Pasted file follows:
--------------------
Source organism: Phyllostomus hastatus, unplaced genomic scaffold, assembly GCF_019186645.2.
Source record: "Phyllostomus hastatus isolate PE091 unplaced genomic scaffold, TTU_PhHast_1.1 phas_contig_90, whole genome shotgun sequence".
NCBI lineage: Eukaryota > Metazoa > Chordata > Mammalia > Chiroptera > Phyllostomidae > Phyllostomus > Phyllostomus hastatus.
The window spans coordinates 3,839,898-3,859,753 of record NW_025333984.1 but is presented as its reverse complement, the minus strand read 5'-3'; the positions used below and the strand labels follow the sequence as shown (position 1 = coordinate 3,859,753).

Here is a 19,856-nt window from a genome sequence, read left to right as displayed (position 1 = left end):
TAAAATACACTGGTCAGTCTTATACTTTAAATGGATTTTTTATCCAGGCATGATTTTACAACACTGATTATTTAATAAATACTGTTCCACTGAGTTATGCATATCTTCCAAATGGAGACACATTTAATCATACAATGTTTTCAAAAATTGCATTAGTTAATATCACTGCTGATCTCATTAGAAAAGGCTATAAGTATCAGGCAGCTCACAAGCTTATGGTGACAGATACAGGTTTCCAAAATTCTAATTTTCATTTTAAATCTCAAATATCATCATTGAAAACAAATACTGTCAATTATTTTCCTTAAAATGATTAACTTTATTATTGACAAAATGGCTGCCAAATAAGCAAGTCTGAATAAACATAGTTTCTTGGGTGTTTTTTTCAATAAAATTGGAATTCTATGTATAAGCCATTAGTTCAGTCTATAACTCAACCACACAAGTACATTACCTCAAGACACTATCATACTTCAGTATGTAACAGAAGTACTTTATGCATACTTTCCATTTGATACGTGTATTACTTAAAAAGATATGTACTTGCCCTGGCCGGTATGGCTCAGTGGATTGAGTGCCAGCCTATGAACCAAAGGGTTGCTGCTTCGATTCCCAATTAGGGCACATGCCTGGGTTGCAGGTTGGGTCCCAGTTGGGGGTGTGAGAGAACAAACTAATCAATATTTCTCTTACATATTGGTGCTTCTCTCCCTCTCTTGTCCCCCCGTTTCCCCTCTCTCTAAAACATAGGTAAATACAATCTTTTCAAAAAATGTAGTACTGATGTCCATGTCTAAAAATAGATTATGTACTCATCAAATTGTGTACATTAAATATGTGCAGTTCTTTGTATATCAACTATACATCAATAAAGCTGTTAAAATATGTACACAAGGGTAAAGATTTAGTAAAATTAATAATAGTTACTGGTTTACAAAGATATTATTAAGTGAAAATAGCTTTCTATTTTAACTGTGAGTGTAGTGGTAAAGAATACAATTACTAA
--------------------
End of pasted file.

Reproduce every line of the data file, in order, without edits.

Source organism: Phyllostomus hastatus, unplaced genomic scaffold, assembly GCF_019186645.2.
Source record: "Phyllostomus hastatus isolate PE091 unplaced genomic scaffold, TTU_PhHast_1.1 phas_contig_90, whole genome shotgun sequence".
NCBI lineage: Eukaryota > Metazoa > Chordata > Mammalia > Chiroptera > Phyllostomidae > Phyllostomus > Phyllostomus hastatus.
The window spans coordinates 3,839,898-3,859,753 of record NW_025333984.1 but is presented as its reverse complement, the minus strand read 5'-3'; the positions used below and the strand labels follow the sequence as shown (position 1 = coordinate 3,859,753).

Here is a 19,856-nt window from a genome sequence, read left to right as displayed (position 1 = left end):
TAAAATACACTGGTCAGTCTTATACTTTAAATGGATTTTTTATCCAGGCATGATTTTACAACACTGATTATTTAATAAATACTGTTCCACTGAGTTATGCATATCTTCCAAATGGAGACACATTTAATCATACAATGTTTTCAAAAATTGCATTAGTTAATATCACTGCTGATCTCATTAGAAAAGGCTATAAGTATCAGGCAGCTCACAAGCTTATGGTGACAGATACAGGTTTCCAAAATTCTAATTTTCATTTTAAATCTCAAATATCATCATTGAAAACAAATACTGTCAATTATTTTCCTTAAAATGATTAACTTTATTATTGACAAAATGGCTGCCAAATAAGCAAGTCTGAATAAACATAGTTTCTTGGGTGTTTTTTTCAATAAAATTGGAATTCTATGTATAAGCCATTAGTTCAGTCTATAACTCAACCACACAAGTACATTACCTCAAGACACTATCATACTTCAGTATGTAACAGAAGTACTTTATGCATACTTTCCATTTGATACGTGTATTACTTAAAAAGATATGTACTTGCCCTGGCCGGTATGGCTCAGTGGATTGAGTGCCAGCCTATGAACCAAAGGGTTGCTGCTTCGATTCCCAATTAGGGCACATGCCTGGGTTGCAGGTTGGGTCCCAGTTGGGGGTGTGAGAGAACAAACTAATCAATATTTCTCTTACATATTGGTGCTTCTCTCCCTCTCTTGTCCCCCCGTTTCCCCTCTCTCTAAAACATAGGTAAATACAATCTTTTCAAAAAATGTAGTACTGATGTCCATGTCTAAAAATAGATTATGTACTCATCAAATTGTGTACATTAAATATGTGCAGTTCTTTGTATATCAACTATACATCAATAAAGCTGTTAAAATATGTACACAAGGGTAAAGATTTAGTAAAATTAATAATAGTTACTGGTTTACAAAGATATTATTAAGTGAAAATAGCTTTCTATTTTAACTGTGAGTGTAGTGGTAAAGAATACAATTACTAA